Thanks to all you Mama's for posting information! I surely appreciate it as well!

post #26 of 32
When my kids take a break, usually for fighting with one another, I find giving them paper and crayons plus either music or an audiobook works well.

Locking a child in their room feels fundamentally wrong to me. My husband tried it in desperation, too, but I found the being trapped somewhere worsened my kids' movement towards calm. It sounds that it really undermines your daughter Rather, we firmly remind wanderers they must stay in their room and if they do the door can stay open.

I think tho perhaps, because you are a single mom you may have to have more tools in your toolbag ... For your sanity. But really see, is it making your dd and you calmer?

Good luck. We found when we had to tighten up some limits, we always got a big push back until the routine was established. Hold on tight!
post #27 of 32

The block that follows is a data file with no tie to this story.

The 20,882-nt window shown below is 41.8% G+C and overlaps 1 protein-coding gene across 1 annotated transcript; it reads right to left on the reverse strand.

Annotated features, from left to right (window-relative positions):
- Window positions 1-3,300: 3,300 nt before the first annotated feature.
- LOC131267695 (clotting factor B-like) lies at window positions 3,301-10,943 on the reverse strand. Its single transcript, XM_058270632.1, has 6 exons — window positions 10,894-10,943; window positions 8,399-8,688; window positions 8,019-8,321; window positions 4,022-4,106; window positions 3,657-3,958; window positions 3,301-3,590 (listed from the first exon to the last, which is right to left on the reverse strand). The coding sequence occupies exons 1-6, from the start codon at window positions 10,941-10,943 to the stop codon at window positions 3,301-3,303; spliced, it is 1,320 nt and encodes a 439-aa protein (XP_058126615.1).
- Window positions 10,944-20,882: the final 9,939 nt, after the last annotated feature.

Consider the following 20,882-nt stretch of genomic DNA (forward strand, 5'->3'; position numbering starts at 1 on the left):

My dd is a high-spirited 3yo and is in this phase too.  I'm SAHM, so dd gets lots of attention, but some days not much of it is focused.  Likewise, I have lots of time at home, but not a lot of focused time for work or me time.  Locking dd in her room seems counterproductive to me... and like a pp said it does seem like she's learned that negative attention is still attention.  I really like the concept of "time in" instead of "time out".  Since hitting this tantrum phase, it's been helpful for me to think of the amount of *focused* attention that dd needs as a well... not a bottomless one, lol, though sometimes it may seem that way.  When the well is full, her needs are satisfied and she is manageable.  When the well isn't full, she is demanding and can get out-of-control when it runs too low.  So when I am really busy and dd gets really needy, here's where I start: